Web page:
Dear Diane Rehm,
I was just listening to Thursday’s show regarding Comcast and Bittorrent. Unfortunately I was listening to the pod-cast after the fact, as I would have really liked to have called in. I believe the discussion missed a very crucial element of the issue:
Comcast was not simply throttling Bittorrent traffic. They were forging fake data packets that appeared to come from machines on the Internet they did not originate from.
Consider a conversation via typed letters between myself and a friend, delivered by the USPS. Now say the USPS is uncomfortable with the volume of letters my friend and I are exchanging, and decides to slow down delivery of some or all of these letters. This would be throttling, and could prompt a reasonable “letter neutrality” debate. Now instead the USPS decided to insert their own fake letters into the system, with my return address sent to my friend that said simply “stop sending me letters”. (and vise-versa) This would indeed be an efficient tactic to disrupt the conversation and reduce letter volume, but it would be quite clearly illegal. (mail fraud) This was the behavior of Comcast the FCC (and many others, myself included) so strongly objected to.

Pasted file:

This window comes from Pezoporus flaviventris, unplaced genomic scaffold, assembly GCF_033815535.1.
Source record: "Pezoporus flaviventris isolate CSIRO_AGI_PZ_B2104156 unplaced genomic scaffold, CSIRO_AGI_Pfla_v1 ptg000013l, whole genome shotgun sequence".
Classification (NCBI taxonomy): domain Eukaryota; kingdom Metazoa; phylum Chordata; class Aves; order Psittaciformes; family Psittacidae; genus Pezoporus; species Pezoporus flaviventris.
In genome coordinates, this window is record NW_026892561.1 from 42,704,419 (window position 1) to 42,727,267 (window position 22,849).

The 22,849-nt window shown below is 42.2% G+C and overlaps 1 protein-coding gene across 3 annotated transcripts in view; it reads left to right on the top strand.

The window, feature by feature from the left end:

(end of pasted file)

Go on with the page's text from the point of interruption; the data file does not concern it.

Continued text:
This was further compounded by Comcast’s initial and long-running denial of this behavior. Which to me suggests they clearly knew the immorality (and likely illegality) of sending forged data packets.
This behavior by the way was confirmed by Google, the EFF, and I believe the FCC’s own study.
Multiple sources exist for this information. Wikipedia contains a good writeup and many references: